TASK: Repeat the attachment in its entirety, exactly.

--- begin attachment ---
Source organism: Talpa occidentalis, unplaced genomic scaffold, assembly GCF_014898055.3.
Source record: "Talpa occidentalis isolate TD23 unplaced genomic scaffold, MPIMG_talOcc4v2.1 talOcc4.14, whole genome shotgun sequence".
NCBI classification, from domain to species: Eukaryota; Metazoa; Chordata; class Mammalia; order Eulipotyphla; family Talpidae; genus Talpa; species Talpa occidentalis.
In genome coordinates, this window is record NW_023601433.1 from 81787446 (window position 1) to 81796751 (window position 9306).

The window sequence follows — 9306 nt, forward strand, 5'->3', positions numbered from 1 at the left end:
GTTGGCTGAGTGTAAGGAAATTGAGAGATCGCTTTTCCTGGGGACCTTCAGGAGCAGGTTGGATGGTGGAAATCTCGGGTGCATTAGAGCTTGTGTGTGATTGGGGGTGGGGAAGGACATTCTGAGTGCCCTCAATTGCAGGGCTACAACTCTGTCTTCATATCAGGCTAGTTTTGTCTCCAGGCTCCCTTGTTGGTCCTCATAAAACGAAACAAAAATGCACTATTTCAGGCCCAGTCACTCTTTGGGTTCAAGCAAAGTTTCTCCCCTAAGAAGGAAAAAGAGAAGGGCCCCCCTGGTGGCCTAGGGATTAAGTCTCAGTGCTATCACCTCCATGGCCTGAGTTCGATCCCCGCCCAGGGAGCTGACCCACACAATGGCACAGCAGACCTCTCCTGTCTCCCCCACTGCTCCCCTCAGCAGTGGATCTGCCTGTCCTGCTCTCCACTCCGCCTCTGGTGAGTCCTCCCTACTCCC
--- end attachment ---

Source organism: Talpa occidentalis, unplaced genomic scaffold, assembly GCF_014898055.3.
Source record: "Talpa occidentalis isolate TD23 unplaced genomic scaffold, MPIMG_talOcc4v2.1 talOcc4.14, whole genome shotgun sequence".
NCBI classification, from domain to species: Eukaryota; Metazoa; Chordata; class Mammalia; order Eulipotyphla; family Talpidae; genus Talpa; species Talpa occidentalis.
In genome coordinates, this window is record NW_023601433.1 from 81787446 (window position 1) to 81796751 (window position 9306).

The window sequence follows — 9306 nt, forward strand, 5'->3', positions numbered from 1 at the left end:
GTTGGCTGAGTGTAAGGAAATTGAGAGATCGCTTTTCCTGGGGACCTTCAGGAGCAGGTTGGATGGTGGAAATCTCGGGTGCATTAGAGCTTGTGTGTGATTGGGGGTGGGGAAGGACATTCTGAGTGCCCTCAATTGCAGGGCTACAACTCTGTCTTCATATCAGGCTAGTTTTGTCTCCAGGCTCCCTTGTTGGTCCTCATAAAACGAAACAAAAATGCACTATTTCAGGCCCAGTCACTCTTTGGGTTCAAGCAAAGTTTCTCCCCTAAGAAGGAAAAAGAGAAGGGCCCCCCTGGTGGCCTAGGGATTAAGTCTCAGTGCTATCACCTCCATGGCCTGAGTTCGATCCCCGCCCAGGGAGCTGACCCACACAATGGCACAGCAGACCTCTCCTGTCTCCCCCACTGCTCCCCTCAGCAGTGGATCTGCCTGTCCTGCTCTCCACTCCGCCTCTGGTGAGTCCTCCCTACTCCC